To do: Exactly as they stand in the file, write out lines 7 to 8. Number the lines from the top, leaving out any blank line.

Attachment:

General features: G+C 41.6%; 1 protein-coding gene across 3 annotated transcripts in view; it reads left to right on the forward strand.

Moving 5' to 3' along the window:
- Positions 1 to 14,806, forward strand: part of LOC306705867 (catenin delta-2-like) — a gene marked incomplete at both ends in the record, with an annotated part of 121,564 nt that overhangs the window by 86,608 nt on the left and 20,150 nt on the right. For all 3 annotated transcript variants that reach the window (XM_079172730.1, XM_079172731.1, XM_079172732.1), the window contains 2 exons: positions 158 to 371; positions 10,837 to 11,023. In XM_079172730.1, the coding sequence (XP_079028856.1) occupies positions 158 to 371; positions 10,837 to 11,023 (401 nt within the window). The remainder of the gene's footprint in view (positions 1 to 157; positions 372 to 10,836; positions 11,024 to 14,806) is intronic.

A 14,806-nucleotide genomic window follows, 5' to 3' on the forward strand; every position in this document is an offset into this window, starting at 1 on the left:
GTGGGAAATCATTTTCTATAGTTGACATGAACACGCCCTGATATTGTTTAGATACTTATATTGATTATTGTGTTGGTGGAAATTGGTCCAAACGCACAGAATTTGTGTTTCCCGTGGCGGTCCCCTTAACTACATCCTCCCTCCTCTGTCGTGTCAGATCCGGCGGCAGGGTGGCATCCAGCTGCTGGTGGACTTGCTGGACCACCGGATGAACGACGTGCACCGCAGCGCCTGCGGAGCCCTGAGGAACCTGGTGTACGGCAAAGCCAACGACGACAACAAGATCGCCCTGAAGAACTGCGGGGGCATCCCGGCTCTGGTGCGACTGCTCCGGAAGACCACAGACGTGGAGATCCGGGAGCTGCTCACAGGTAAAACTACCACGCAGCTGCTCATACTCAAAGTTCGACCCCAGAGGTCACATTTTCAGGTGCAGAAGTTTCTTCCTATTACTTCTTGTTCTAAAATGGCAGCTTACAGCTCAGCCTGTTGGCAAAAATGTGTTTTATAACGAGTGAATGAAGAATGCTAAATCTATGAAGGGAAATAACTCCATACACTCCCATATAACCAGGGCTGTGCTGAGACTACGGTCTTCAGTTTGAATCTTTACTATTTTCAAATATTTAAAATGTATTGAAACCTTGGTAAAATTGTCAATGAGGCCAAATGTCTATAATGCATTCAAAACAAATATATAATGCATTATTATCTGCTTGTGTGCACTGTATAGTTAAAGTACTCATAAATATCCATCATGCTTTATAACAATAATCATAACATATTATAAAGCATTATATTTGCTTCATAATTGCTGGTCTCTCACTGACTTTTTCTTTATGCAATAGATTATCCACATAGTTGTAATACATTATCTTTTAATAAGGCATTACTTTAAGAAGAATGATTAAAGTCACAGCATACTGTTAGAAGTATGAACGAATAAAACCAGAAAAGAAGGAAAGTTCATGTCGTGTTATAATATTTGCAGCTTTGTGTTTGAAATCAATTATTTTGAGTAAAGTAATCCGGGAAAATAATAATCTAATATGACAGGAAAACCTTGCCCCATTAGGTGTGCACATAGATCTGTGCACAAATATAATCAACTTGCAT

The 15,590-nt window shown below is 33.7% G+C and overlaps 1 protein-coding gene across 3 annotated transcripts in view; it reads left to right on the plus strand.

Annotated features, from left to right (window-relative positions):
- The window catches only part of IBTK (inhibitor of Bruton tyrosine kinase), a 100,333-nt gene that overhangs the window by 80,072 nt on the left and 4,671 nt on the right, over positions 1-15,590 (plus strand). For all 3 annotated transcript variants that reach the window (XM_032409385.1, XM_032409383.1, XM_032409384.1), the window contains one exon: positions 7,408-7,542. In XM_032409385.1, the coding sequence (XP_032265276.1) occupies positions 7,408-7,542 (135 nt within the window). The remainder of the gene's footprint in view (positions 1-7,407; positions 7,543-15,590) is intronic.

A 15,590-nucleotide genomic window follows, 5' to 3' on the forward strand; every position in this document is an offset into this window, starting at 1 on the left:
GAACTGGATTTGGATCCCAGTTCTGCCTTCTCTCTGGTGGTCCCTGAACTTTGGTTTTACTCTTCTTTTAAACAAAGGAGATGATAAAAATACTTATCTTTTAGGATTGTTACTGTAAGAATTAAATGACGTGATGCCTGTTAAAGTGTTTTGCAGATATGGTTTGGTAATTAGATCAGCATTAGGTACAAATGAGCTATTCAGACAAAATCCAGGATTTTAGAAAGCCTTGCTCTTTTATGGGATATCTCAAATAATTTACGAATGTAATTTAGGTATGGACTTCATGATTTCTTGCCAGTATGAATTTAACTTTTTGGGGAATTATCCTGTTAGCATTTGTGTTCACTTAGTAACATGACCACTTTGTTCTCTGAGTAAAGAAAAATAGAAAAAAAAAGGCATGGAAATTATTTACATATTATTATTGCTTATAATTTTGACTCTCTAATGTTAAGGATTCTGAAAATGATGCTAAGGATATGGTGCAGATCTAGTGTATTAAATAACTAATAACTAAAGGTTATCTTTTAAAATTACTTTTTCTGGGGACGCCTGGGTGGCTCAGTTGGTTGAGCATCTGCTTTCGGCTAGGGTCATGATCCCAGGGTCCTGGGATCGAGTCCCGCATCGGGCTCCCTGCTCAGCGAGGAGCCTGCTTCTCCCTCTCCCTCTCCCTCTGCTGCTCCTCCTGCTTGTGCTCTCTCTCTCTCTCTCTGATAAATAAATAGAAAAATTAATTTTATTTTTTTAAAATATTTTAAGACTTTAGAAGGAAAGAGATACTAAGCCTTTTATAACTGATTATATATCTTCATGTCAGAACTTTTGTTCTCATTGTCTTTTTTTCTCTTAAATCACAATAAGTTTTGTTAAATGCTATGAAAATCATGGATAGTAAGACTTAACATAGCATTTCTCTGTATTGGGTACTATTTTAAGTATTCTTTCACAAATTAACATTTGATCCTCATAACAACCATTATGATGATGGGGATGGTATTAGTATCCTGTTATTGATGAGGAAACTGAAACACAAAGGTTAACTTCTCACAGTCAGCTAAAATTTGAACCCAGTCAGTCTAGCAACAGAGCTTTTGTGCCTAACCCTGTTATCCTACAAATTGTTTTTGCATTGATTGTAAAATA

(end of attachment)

Annotated features, from left to right (window-relative positions):
- The window catches only part of IBTK (inhibitor of Bruton tyrosine kinase), a 100,333-nt gene that overhangs the window by 80,072 nt on the left and 4,671 nt on the right, over positions 1-15,590 (plus strand). For all 3 annotated transcript variants that reach the window (XM_032409385.1, XM_032409383.1, XM_032409384.1), the window contains one exon: positions 7,408-7,542. In XM_032409385.1, the coding sequence (XP_032265276.1) occupies positions 7,408-7,542 (135 nt within the window). The remainder of the gene's footprint in view (positions 1-7,407; positions 7,543-15,590) is intronic.